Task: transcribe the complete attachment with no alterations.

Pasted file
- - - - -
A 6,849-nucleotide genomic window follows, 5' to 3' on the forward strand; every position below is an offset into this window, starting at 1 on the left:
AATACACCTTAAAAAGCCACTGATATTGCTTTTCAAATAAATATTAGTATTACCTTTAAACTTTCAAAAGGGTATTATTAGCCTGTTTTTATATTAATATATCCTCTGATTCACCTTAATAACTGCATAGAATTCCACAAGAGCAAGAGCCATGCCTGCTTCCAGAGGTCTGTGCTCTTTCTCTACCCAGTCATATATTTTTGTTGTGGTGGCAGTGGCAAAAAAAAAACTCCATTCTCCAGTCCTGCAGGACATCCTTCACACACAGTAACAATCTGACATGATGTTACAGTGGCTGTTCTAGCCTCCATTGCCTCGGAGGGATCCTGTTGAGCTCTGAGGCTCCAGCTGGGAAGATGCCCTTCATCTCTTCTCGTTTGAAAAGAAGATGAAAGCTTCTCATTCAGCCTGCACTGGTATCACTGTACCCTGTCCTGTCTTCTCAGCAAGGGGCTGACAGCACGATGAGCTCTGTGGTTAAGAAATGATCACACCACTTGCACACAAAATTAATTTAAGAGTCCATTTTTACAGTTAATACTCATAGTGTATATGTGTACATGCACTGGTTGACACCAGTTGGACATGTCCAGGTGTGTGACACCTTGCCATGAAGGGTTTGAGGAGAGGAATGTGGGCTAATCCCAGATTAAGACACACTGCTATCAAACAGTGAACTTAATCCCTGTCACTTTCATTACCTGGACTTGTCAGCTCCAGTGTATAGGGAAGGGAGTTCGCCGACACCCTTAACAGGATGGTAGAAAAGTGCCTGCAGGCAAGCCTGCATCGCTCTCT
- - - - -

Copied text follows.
A 6,849-nucleotide genomic window follows, 5' to 3' on the forward strand; every position below is an offset into this window, starting at 1 on the left:
AATACACCTTAAAAAGCCACTGATATTGCTTTTCAAATAAATATTAGTATTACCTTTAAACTTTCAAAAGGGTATTATTAGCCTGTTTTTATATTAATATATCCTCTGATTCACCTTAATAACTGCATAGAATTCCACAAGAGCAAGAGCCATGCCTGCTTCCAGAGGTCTGTGCTCTTTCTCTACCCAGTCATATATTTTTGTTGTGGTGGCAGTGGCAAAAAAAAAACTCCATTCTCCAGTCCTGCAGGACATCCTTCACACACAGTAACAATCTGACATGATGTTACAGTGGCTGTTCTAGCCTCCATTGCCTCGGAGGGATCCTGTTGAGCTCTGAGGCTCCAGCTGGGAAGATGCCCTTCATCTCTTCTCGTTTGAAAAGAAGATGAAAGCTTCTCATTCAGCCTGCACTGGTATCACTGTACCCTGTCCTGTCTTCTCAGCAAGGGGCTGACAGCACGATGAGCTCTGTGGTTAAGAAATGATCACACCACTTGCACACAAAATTAATTTAAGAGTCCATTTTTACAGTTAATACTCATAGTGTATATGTGTACATGCACTGGTTGACACCAGTTGGACATGTCCAGGTGTGTGACACCTTGCCATGAAGGGTTTGAGGAGAGGAATGTGGGCTAATCCCAGATTAAGACACACTGCTATCAAACAGTGAACTTAATCCCTGTCACTTTCATTACCTGGACTTGTCAGCTCCAGTGTATAGGGAAGGGAGTTCGCCGACACCCTTAACAGGATGGTAGAAAAGTGCCTGCAGGCAAGCCTGCATCGCTCTCT